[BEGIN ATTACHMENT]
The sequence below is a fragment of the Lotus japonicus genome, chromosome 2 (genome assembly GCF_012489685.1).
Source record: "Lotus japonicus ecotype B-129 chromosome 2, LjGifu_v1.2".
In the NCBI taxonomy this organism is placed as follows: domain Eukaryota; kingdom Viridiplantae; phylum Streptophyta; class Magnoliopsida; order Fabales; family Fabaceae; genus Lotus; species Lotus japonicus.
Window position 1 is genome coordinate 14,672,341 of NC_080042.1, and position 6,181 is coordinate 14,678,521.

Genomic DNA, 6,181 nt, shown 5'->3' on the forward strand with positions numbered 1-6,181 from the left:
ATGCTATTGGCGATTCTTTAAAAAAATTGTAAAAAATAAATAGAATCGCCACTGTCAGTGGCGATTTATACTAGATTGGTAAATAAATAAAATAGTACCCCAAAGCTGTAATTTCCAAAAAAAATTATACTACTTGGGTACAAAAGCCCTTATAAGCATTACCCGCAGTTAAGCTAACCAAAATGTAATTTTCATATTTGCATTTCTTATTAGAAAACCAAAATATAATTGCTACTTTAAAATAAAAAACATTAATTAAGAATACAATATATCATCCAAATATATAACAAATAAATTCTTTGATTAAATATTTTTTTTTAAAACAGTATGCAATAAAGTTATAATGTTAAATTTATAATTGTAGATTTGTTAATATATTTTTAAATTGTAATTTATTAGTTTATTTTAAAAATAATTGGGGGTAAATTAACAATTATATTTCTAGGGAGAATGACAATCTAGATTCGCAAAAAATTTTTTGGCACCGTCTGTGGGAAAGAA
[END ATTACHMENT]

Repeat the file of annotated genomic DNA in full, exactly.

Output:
The sequence below is a fragment of the Lotus japonicus genome, chromosome 2 (genome assembly GCF_012489685.1).
Source record: "Lotus japonicus ecotype B-129 chromosome 2, LjGifu_v1.2".
In the NCBI taxonomy this organism is placed as follows: domain Eukaryota; kingdom Viridiplantae; phylum Streptophyta; class Magnoliopsida; order Fabales; family Fabaceae; genus Lotus; species Lotus japonicus.
Window position 1 is genome coordinate 14,672,341 of NC_080042.1, and position 6,181 is coordinate 14,678,521.

Genomic DNA, 6,181 nt, shown 5'->3' on the forward strand with positions numbered 1-6,181 from the left:
ATGCTATTGGCGATTCTTTAAAAAAATTGTAAAAAATAAATAGAATCGCCACTGTCAGTGGCGATTTATACTAGATTGGTAAATAAATAAAATAGTACCCCAAAGCTGTAATTTCCAAAAAAAATTATACTACTTGGGTACAAAAGCCCTTATAAGCATTACCCGCAGTTAAGCTAACCAAAATGTAATTTTCATATTTGCATTTCTTATTAGAAAACCAAAATATAATTGCTACTTTAAAATAAAAAACATTAATTAAGAATACAATATATCATCCAAATATATAACAAATAAATTCTTTGATTAAATATTTTTTTTTAAAACAGTATGCAATAAAGTTATAATGTTAAATTTATAATTGTAGATTTGTTAATATATTTTTAAATTGTAATTTATTAGTTTATTTTAAAAATAATTGGGGGTAAATTAACAATTATATTTCTAGGGAGAATGACAATCTAGATTCGCAAAAAATTTTTTGGCACCGTCTGTGGGAAAGAA